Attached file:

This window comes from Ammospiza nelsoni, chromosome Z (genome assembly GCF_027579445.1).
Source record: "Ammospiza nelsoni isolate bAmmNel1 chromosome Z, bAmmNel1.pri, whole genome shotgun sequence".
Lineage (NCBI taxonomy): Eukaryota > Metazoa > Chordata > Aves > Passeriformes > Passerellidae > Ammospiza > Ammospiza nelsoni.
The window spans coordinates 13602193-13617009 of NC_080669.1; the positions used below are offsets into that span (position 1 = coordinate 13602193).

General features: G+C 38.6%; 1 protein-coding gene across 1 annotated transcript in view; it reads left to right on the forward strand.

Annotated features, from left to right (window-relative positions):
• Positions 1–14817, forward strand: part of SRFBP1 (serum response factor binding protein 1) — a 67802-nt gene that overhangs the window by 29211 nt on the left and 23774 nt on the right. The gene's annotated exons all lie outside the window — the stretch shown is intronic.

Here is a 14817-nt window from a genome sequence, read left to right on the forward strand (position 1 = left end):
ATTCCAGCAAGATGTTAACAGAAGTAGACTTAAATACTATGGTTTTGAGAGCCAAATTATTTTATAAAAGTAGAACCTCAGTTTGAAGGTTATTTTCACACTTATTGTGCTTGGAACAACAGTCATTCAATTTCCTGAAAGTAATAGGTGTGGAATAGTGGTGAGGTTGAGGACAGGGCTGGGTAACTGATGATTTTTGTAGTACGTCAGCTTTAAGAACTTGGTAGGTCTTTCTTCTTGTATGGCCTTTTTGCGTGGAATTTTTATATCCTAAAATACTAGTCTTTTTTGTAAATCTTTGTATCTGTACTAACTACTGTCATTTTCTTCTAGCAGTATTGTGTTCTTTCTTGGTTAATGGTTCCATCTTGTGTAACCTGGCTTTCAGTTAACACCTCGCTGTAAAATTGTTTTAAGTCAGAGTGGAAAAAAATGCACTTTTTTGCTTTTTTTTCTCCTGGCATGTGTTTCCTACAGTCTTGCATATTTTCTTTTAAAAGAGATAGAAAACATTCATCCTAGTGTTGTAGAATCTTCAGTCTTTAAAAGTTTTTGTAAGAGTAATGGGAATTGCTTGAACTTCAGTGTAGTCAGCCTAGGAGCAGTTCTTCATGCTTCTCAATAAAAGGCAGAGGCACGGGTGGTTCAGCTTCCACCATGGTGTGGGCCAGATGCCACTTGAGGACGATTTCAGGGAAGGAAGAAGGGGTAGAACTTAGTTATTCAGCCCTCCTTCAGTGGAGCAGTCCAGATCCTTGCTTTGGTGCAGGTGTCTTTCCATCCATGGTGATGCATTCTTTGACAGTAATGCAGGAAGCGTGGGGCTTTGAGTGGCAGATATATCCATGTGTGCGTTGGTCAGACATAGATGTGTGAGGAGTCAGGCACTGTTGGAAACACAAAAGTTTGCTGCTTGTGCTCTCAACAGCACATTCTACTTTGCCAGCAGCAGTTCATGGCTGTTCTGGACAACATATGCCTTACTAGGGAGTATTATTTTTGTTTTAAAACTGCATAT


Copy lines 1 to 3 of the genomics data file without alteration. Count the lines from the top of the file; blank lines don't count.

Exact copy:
This window comes from Ammospiza nelsoni, chromosome Z (genome assembly GCF_027579445.1).
Source record: "Ammospiza nelsoni isolate bAmmNel1 chromosome Z, bAmmNel1.pri, whole genome shotgun sequence".
Lineage (NCBI taxonomy): Eukaryota > Metazoa > Chordata > Aves > Passeriformes > Passerellidae > Ammospiza > Ammospiza nelsoni.